17 Songs, 1 Hour 16 Minutes

EDITORS’ NOTES

Once known as the teenage wünderkind who led the Spencer Davis Group through “Gimme Some Lovin’,” Steve Winwood went on to even greater fame with the jazz-soul-R&B-progressive leanings of Traffic (“Dear Mr. Fantasy”, “The Low Spark of High-Heeled Boys”). His participation in the “supergroup” Blind Faith, with Eric Clapton, and his solo career (where in the ‘80s he reinvented his blue-eyed soul to correspond with the keyboard-heavy and slick, grandiose productions of the decade) made him a performer who stood out in each era. This 17-song sampler of his 58-track career-anthology boxed set stands as a concise look into a career that has been packed with some incredible tunes and many diverse styles. “Forty Thousand Headmen” is a flute-fired piece of hard rock. “Can’t Find My Way Home” aches with the search for the soul at the end of the ‘60s. “While You See a Chance”, “Higher Love”, “Back In the High Life Again”, ‘Roll With It” and “Don’t You Know What the Night Can Do?” define an era of soulful pop that had Winwood as its major statesman.

EDITORS’ NOTES

Once known as the teenage wünderkind who led the Spencer Davis Group through “Gimme Some Lovin’,” Steve Winwood went on to even greater fame with the jazz-soul-R&B-progressive leanings of Traffic (“Dear Mr. Fantasy”, “The Low Spark of High-Heeled Boys”). His participation in the “supergroup” Blind Faith, with Eric Clapton, and his solo career (where in the ‘80s he reinvented his blue-eyed soul to correspond with the keyboard-heavy and slick, grandiose productions of the decade) made him a performer who stood out in each era. This 17-song sampler of his 58-track career-anthology boxed set stands as a concise look into a career that has been packed with some incredible tunes and many diverse styles. “Forty Thousand Headmen” is a flute-fired piece of hard rock. “Can’t Find My Way Home” aches with the search for the soul at the end of the ‘60s. “While You See a Chance”, “Higher Love”, “Back In the High Life Again”, ‘Roll With It” and “Don’t You Know What the Night Can Do?” define an era of soulful pop that had Winwood as its major statesman.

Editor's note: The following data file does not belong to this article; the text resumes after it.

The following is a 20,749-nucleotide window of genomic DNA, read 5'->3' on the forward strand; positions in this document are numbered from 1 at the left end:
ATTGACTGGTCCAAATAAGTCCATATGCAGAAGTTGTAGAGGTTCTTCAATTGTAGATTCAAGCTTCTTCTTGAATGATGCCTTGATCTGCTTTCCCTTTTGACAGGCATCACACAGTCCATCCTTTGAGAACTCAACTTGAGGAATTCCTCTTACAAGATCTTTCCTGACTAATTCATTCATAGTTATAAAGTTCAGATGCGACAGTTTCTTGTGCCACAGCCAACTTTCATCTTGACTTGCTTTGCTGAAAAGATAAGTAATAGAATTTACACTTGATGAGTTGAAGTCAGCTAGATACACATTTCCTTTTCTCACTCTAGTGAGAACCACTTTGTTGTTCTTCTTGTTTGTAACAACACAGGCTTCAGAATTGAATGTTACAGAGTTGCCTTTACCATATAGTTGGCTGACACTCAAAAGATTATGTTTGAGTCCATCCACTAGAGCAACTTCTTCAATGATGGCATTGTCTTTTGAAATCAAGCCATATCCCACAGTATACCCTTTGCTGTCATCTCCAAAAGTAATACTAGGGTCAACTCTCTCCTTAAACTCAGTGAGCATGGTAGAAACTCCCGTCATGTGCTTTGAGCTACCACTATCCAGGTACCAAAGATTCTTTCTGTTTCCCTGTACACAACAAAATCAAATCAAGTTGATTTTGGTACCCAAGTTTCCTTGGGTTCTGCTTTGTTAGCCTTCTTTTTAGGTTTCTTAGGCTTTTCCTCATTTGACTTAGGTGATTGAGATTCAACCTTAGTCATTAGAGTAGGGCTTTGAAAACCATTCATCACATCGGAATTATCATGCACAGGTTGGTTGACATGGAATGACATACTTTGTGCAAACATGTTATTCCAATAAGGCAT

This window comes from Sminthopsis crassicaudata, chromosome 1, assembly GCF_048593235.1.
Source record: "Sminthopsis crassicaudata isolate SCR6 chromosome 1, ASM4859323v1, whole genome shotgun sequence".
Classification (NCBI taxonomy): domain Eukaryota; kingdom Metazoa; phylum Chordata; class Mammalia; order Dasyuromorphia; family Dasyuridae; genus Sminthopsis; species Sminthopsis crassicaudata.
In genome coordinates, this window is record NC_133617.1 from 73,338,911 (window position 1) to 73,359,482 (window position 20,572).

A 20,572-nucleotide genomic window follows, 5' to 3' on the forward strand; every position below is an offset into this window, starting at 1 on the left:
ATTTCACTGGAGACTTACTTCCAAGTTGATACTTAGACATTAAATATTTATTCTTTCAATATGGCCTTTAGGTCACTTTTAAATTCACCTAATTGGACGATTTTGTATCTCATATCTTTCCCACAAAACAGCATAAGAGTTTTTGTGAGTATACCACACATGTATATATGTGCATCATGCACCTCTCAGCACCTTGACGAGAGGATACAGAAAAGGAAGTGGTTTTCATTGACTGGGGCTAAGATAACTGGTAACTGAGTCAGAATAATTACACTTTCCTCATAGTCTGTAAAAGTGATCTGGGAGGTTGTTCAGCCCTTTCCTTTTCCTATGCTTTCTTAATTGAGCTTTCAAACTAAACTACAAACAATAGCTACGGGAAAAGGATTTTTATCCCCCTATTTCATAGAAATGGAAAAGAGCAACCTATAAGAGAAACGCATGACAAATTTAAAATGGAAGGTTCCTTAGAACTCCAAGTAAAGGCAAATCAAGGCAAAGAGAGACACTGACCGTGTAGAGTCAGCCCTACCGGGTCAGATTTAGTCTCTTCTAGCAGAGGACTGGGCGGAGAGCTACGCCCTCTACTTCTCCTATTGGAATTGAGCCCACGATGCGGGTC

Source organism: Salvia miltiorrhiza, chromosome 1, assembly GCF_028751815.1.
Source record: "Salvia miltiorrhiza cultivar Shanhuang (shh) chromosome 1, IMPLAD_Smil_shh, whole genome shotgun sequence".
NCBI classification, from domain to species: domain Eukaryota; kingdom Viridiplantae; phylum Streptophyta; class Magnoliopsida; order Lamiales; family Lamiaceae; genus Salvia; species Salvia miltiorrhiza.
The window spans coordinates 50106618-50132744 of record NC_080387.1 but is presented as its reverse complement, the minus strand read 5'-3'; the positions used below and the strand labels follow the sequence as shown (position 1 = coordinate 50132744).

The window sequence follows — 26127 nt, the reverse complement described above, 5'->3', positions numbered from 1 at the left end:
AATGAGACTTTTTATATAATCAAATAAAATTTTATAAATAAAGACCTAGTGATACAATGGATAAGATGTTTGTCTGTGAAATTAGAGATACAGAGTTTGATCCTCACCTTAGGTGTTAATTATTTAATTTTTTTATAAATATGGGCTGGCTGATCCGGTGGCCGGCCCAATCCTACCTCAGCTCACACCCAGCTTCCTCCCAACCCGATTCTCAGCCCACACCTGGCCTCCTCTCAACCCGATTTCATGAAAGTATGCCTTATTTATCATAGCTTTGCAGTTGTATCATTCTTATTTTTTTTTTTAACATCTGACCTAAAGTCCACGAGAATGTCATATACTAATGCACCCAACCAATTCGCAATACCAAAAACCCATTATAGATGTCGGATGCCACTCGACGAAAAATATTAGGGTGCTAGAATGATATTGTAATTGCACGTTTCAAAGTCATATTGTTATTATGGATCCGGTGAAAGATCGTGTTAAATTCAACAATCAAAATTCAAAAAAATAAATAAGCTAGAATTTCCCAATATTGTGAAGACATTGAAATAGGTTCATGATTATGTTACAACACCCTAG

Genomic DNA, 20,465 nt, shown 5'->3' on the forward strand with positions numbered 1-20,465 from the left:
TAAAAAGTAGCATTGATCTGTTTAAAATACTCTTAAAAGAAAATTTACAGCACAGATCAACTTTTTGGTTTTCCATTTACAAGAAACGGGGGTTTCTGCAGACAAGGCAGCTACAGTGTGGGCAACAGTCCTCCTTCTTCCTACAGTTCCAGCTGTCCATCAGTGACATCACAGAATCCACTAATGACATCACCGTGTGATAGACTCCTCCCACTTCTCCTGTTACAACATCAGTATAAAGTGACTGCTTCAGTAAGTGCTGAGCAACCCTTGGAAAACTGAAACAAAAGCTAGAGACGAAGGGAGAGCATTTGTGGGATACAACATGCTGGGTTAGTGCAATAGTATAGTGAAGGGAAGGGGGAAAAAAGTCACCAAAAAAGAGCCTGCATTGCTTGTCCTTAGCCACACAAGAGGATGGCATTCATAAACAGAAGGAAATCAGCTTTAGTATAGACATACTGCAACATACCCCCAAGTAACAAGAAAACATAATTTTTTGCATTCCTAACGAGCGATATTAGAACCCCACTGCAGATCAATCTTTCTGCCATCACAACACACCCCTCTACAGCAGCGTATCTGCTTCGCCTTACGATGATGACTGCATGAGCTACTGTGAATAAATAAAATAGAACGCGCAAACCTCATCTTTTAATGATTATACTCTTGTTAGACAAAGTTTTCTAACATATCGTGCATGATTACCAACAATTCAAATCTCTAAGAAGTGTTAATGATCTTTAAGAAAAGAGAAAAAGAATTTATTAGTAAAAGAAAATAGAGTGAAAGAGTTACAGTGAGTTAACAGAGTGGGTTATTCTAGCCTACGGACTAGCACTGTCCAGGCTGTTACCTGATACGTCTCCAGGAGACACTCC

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About Steve Winwood

Few classic rock artists evolved as subtly—and successfully—as Steve Winwood. A Dixieland fan from Birmingham, England, Winwood joined the R&B trio The Spencer Davis Group when he was only 14 (and even cowrote the timeless rave-up “Gimme Some Lovin’” about a year later), helped found both the pioneering fusion band Traffic and the blues supergroup Blind Faith (with Cream members Eric Clapton and Ginger Baker), and later struck major chart success with a sophisticated take on blue-eyed soul. At the heart of Winwood’s genius is his uncanny ability to synthesize disparate styles into a seamless whole. Listen to Traffic’s 1971 album The Low Spark of High Heeled Boys, whose blend of jazz, soul, psychedelia, and English folk set the course for the modern-day jam band, or Winwood’s commercial peak, 1986’s Back in the High Life (featuring the radio-staple title track and the Chaka Khan collaboration “Higher Love”), whose touches of funk and adult pop influenced artists from Sting to Dave Matthews Band and John Mayer. Reflecting on his childhood stint in music school, Winwood said, “I was asked, ‘What kind of music do you like to listen to?’ and I said, ‘Well, I do like Paul Hindemith and Igor Stravinsky, but I also like Fats Domino and Ray Charles,’ and they literally said, ‘Either forget about that or leave.’” He left.

HOMETOWN
Birmingham, England
GENRE
Rock
BORN
12 May 1948

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